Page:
At first, I thought I was reading about an incredible medical breakthrough, instead of the evacuation of a hospital in New York City.  No, that's not true.  At first, I passed over the numbers, as I often do.  So, I suspect, do most people.  (Okay, not Joseph.  But most people.)

New mom Jo-An Tremblay-Shepherd said, "The power went off completely, and all of the monitors, you're seeing all these monitors here, and there's a lot of buzzing and whatnot and everything just went."

Tremblay-Shepherd's son, Jackson, born 27 weeks prematurely, was carried in the dark by a nurse who also held his oxygen tank.

But the back of my mind wouldn't let it go.  Born 27 weeks prematurely?  So I stopped to calculate.  Normal gestation is 40 weeks, 40 minus 27 is ... 13?  Thirteen weeks?  The quintuplets I pray for were born at more than twice that age, just shy of 28 weeks, which is 12 weeks prematurely, and although they are doing well for their age, life has not been easy for any of them.

So I turned to Google, and learned that the youngest premature baby to survive was born at 21 weeks, five days.  At 13 weeks, the baby is but three to three-and-a-half inches long.

So, obviously, the CBS News article was wrong.  The baby was no doubt born at 27 weeks gestation, not 27 weeks prematurely.  Not much more than a typo.  But it set me thinking:  How many of the numbers that assail us in news articles and broadcasts do we absorb without thought, let alone fact-checking?  How much information that is just plain wrong has become part of our national consciousness?  What inaccuracies, mistakes, and downright lies do we propagate unthinkingly?


Posted by sursumcorda on Wednesday, October 31, 2012 at 12:45 pm | Edit
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Yes, with so many numbers whizzing our way it's no wonder a number fly under the radar. I ran across an example in a news article about an errant e-mail that also includes information on a fraud. Not until reading the comments did I realize the guy defrauded others for far more than the amount he was ordered to pay in damages.

Posted by Stephan on Friday, November 02, 2012 at 5:12 pm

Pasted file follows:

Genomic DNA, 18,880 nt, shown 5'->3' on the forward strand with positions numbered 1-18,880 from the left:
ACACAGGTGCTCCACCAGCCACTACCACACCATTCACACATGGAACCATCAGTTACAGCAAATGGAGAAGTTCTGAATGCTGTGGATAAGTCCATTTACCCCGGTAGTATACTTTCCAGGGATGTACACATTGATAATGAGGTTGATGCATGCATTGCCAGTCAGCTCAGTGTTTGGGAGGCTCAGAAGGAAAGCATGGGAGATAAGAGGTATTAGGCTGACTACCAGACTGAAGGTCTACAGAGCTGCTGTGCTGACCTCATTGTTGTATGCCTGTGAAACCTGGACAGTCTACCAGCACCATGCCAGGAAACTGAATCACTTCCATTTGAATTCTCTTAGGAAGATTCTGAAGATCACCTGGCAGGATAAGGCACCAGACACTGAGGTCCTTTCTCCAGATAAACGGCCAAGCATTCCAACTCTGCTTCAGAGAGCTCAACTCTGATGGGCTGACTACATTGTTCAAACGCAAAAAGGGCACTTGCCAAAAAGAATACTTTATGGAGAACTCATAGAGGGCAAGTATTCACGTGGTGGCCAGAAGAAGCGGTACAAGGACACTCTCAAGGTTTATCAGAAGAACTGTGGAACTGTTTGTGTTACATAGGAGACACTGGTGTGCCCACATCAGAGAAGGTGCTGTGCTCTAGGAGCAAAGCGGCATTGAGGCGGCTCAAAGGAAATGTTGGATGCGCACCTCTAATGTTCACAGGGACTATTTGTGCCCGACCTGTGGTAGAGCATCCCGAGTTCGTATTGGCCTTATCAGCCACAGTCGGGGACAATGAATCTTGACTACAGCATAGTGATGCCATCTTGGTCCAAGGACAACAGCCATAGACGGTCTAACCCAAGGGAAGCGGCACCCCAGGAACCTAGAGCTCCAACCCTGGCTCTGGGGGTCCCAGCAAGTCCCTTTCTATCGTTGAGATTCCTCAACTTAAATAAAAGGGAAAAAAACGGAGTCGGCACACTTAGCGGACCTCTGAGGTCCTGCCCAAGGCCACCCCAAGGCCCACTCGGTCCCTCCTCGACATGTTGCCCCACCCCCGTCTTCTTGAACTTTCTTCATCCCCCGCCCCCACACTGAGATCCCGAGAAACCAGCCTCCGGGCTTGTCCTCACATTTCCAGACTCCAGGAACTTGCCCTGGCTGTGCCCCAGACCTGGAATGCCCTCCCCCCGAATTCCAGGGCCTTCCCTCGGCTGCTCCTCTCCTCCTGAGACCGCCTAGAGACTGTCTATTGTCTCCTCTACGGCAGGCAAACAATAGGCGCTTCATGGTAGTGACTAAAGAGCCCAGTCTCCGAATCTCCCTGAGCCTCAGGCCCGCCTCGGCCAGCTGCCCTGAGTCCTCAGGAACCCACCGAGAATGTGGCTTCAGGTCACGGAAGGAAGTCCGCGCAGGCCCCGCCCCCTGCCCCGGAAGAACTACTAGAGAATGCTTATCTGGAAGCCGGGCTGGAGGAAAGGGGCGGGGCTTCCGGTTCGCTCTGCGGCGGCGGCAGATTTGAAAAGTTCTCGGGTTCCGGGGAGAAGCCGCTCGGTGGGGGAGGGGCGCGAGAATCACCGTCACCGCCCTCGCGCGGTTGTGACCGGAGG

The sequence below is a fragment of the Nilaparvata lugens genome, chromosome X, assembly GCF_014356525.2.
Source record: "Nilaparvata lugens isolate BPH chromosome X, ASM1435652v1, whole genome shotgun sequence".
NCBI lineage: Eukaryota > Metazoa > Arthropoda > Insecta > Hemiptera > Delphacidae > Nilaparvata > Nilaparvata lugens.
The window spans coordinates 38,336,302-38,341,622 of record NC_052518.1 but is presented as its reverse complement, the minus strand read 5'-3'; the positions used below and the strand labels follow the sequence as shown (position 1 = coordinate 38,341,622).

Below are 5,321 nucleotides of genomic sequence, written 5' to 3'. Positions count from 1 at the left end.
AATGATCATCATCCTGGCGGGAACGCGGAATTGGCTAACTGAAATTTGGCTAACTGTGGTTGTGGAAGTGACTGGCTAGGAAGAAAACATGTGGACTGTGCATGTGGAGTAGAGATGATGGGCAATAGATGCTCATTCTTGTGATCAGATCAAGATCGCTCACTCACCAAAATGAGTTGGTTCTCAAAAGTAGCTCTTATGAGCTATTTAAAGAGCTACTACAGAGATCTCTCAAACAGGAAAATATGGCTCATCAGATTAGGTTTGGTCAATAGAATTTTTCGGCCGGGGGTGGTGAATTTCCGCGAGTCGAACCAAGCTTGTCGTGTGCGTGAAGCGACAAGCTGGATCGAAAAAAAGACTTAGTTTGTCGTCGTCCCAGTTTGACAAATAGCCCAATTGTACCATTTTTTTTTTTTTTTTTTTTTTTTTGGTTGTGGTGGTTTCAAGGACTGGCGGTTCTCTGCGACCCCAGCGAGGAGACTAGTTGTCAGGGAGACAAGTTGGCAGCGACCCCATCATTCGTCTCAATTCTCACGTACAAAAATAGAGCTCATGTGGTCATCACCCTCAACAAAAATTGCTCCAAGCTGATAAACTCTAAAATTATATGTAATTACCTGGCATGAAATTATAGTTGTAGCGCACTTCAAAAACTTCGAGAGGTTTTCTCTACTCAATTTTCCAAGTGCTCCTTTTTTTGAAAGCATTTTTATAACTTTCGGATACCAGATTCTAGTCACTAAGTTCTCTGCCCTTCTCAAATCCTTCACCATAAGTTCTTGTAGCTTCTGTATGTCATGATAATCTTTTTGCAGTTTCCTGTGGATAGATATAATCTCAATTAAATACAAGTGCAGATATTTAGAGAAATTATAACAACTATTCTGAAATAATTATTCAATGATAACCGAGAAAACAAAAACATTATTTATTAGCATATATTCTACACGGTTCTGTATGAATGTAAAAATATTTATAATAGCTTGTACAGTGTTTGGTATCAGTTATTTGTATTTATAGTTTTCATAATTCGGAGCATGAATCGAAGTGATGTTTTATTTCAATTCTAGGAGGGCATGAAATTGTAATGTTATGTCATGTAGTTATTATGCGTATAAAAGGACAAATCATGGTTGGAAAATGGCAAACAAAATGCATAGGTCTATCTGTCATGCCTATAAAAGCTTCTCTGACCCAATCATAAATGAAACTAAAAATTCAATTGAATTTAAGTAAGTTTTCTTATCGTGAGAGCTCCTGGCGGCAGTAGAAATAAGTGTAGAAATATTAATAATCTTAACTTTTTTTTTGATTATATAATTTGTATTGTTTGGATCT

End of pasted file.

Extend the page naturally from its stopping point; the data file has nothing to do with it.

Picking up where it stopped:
Hmmm. Steal $1 million, pay $120,000 back. Sweet deal. Makes as much sense as President Obama running in 2016.

Posted by SursumCorda on Friday, November 02, 2012 at 9:29 pm

Could it have just been for lack of a comma? If he was born "27 weeks, prematurely," all would be scientific and well, no? Bad editing or bad facts, he asked, dumbly. . . :)

Posted by Eric on Saturday, November 03, 2012 at 7:41 am

And then I was thinking, if "prematurely" is an adverb it would made to modify the "born" and not the "27 weeks". . .If he'd been born "27 weeks premature" THEN we'd have to call the Guiness book. . .but "27 weeks prematurely" might work? Where's my Strunk and White?

Posted by Eric on Saturday, November 03, 2012 at 7:44 am

That's kind of you, Eric, to extend the benefit of the doubt, and an interesting approach. I don't agree with it, because (a) the sentence would be missing an "at" or other preposition in my opinion, and (b) the extra comma would make the sentence even more awkward, but I can't say for sure it isn't a grammatically correct possibility.

Posted by Stephan on Saturday, November 03, 2012 at 2:52 pm
That call negated months of marketing and stalled merchandising campaigns, but the studio believed that it would be a better movie in 3D and knew that If audiences turned out, the conversion would provide a real boost in grosses because of the $3-$4 surcharges theaters charge.

"We wanted to put out the very best movie we could," Paramount's head of distribution Don Harris told TheWrap, "and it became clear to us that 3D was the way to go."

The PG-13 rated "Retaliation" was on 3,719 screens nationwide, more than 3,000 of which were 3D and another 302 Imax. Forty-five percent of the grosses came from 3D, and Imax theaters accounted for 9 percent. The film played to audiences that were 68 percent male and 59 percent over 25. The critics weren't keen on "Retaliation," but moviegoers gave it an "A-" CinemaScore.

So, if I calculated correctly, the (at most) 417 screens (11.2% of the total) that showed the movie without 3D accounted for 46% of the grosses?

Posted by Stephan on Monday, April 01, 2013 at 2:38 am

So, to paraphrase Eric's question above, is it bad facts, or bad statistical analysis? Or really bad decision-making on the part of the studio? The way I read it is that the studio had one idea of what makes for "the very best movie," and actually sacrificed profit in order to do so. Artistic considerations aside (if one can use that term about something that sounds as if it's all explosions, blood splatter, and chase scenes), the public disagreed even more with that decision than with the critics' analysis. The studio would have been better off adopting GEIBTP (good enough is better than perfect).

Still, the discrepancy is mind-boggling enough to make me suspect something is wrong with the numbers.

Thanks for sharing this.

Posted by SursumCorda on Monday, April 01, 2013 at 7:57 am

My guess is that more than 1'000 were 3D, not more than 3'000.

Here is the original article.

Posted by Stephan on Monday, April 01, 2013 at 9:15 am